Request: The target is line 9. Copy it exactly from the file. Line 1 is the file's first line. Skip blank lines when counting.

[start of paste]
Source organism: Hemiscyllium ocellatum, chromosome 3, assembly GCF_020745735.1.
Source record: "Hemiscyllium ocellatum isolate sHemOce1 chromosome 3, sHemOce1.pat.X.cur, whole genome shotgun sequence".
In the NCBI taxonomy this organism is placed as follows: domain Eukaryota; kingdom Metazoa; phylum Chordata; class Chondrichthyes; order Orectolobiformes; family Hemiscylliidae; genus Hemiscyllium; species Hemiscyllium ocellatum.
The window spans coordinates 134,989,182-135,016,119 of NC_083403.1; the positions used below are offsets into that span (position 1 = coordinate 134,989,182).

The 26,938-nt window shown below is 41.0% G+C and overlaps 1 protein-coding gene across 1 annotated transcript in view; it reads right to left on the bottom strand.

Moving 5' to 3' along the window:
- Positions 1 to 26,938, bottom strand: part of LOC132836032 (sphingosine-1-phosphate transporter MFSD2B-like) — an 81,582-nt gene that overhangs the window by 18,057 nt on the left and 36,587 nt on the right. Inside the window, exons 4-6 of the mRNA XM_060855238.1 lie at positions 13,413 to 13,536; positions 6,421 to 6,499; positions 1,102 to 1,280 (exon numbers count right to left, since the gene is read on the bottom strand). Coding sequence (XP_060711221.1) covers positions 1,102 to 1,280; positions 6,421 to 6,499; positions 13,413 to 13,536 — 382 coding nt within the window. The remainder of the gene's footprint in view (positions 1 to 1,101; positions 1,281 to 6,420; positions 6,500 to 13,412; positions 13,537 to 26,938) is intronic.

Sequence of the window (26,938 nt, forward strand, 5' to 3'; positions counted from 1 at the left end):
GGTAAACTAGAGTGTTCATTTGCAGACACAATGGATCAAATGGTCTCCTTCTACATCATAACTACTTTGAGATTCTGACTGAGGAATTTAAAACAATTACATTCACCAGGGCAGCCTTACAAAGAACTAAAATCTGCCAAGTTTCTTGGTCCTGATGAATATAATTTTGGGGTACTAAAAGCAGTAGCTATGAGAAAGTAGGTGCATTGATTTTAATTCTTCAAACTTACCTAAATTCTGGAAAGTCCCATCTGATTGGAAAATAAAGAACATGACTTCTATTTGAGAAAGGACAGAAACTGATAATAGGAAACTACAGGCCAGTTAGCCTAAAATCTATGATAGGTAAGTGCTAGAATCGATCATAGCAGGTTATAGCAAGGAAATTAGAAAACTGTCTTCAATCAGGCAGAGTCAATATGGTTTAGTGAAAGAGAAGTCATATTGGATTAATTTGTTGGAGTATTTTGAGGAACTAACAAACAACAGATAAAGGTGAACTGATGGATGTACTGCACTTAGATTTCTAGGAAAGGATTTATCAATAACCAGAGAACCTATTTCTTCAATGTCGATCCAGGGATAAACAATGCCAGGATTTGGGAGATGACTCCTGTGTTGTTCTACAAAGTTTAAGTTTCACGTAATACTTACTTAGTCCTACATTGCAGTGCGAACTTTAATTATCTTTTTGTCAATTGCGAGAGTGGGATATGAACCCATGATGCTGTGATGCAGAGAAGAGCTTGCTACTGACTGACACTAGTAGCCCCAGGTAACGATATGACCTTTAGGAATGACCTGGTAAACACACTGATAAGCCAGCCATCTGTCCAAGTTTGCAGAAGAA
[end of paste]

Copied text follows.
GGTAAACTAGAGTGTTCATTTGCAGACACAATGGATCAAATGGTCTCCTTCTACATCATAACTACTTTGAGATTCTGACTGAGGAATTTAAAACAATTACATTCACCAGGGCAGCCTTACAAAGAACTAAAATCTGCCAAGTTTCTTGGTCCTGATGAATATAATTTTGGGGTACTAAAAGCAGTAGCTATGAGAAAGTAGGTGCATTGATTTTAATTCTTCAAACTTACCTAAATTCTGGAAAGTCCCATCTGATTGGAAAATAAAGAACATGACTTCTATTTGAGAAAGGACAGAAACTGATAATAGGAAACTACAGGCCAGTTAGCCTAAAATCTATGATAGGTAAGTGCTAGAATCGATCATAGCAGGTTATAGCAAGGAAATTAGAAAACTGTCTTCAATCAGGCAGAGTCAATATGGTTTAGTGAAAGAGAAGTCATATTGGATTAATTTGTTGGAGTATTTTGAGGAACTAACAAACAACAGATAAAGGTGAACTGATGGATGTACTGCACTTAGATTTCTAGGAAAGGATTTATCAATAACCAGAGAACCTATTTCTTCAATGTCGATCCAGGGATAAACAATGCCAGGATTTGGGAGATGACTCCTGTGTTGTTCTACAAAGTTTAAGTTTCACGTAATACTTACTTAGTCCTACATTGCAGTGCGAACTTTAATTATCTTTTTGTCAATTGCGAGAGTGGGATATGAACCCATGATGCTGTGATGCAGAGAAGAGCTTGCTACTGACTGACACTAGTAGCCCCAGGTAACGATATGACCTTTAGGAATGACCTGGTAAACACACTGATAAGCCAGCCATCTGTCCAAGTTTGCAGAAGAA